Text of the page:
Let’s start with a big one. Mike Duncan. The grandfather of history podcasting. His original show The History of Rome is a 179 episode romp from the mythic founding of Rome to the last emperor in the west. It is a commitment, but I’d recommend a listen to the entire series. Mike’s storytelling develops throughout the series. He brings in obscure points as well as the main narrative structure.
His subsequent series Revolution starts with the English Civil War and moves through pretty much every revolutionary movement since then. He’s currently up to 1848. The storytelling techniques he hones in The History of Rome are on full display in Revolutions. Again, a highly recommended listen.
Another approach to history storytelling is by Lars Brownworth in two separate shows: 12 Byzantine Rulers and Norman Centuries.
The Doc Project from CBC in Canada is worth a listen too. I don’t always resonate with the topics but the storytelling is sublime.
A recent discovery, for me, has been Nomadtopia. This podcast is about people living a, funnily enough, a nomadic lifestyle. Guests discuss not just their travels but how they finance them. The twin themes are interwoven delightfully. If you’re bitten by the wanderlust bug or just want to hear how different people express their own stories, this one is great. The interplay between guest and interviewer is also instructive if you want improve your own interviewing skills.
The China History podcast and the History of China podcast, both different yet in the same space approach storytelling differently. The former ran a quick, relatively, overview of Chinese history and now runs seasons on areas of particular interest. I find the style entertaining yet I know of at least one other person who can’t deal with it. The latter, History of China podcast is in the style of Mike Duncan’s History of Rome. Begin at the beginning and come forward in time. It too is told superbly and really goes in the weeds but always comes back to the main narrative in a chronological way.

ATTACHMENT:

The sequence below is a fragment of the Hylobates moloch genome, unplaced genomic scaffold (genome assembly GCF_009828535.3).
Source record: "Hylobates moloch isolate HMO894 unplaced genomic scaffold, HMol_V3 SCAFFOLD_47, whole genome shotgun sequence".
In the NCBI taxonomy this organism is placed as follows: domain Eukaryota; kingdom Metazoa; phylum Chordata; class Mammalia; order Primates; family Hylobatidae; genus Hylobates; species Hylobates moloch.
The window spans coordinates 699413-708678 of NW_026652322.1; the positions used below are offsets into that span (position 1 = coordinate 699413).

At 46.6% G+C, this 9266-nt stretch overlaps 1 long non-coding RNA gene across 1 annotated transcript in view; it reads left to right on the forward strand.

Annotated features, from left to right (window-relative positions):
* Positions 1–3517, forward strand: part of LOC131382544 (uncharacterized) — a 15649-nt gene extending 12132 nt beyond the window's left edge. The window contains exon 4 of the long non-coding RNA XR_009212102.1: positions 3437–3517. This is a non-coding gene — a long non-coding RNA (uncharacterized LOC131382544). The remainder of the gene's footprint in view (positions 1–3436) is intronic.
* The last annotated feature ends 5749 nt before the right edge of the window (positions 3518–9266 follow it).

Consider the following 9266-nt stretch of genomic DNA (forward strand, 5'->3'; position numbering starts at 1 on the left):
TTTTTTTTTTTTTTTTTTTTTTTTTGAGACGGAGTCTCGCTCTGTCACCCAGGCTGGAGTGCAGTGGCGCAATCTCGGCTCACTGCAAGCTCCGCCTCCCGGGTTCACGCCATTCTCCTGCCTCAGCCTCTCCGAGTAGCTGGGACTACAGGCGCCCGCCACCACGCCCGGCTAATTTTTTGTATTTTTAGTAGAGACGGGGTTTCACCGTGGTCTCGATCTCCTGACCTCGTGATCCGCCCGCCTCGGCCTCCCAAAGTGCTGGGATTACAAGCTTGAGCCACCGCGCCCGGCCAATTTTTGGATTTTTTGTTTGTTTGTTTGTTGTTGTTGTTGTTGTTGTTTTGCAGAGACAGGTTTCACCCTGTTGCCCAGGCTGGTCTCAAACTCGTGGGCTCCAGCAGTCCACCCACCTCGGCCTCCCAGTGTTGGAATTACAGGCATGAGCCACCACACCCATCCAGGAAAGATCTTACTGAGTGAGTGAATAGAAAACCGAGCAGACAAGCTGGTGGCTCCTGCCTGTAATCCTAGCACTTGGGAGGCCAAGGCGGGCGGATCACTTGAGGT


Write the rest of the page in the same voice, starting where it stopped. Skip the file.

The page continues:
Sampling a few episodes of each will let you see the different yet equally effective storytelling styles.
A less formal way of telling a story is the “Four Friends and Mic” format. The Navigator podcast is one such show as is Brexitcast. With the Navigator, there are a number of topics to cover and a variety of positions from the members of the panel. Whilst there isn’t a clear beginning, middle and end process, the discussion draws upon each panel members’ input and builds upon it. Almost in a workshopped storytelling process. Brexitcast is similar in nature but based upon the politics and machinations of London, Brussels and the other EU member states reactions and responses to the divorce proceedings.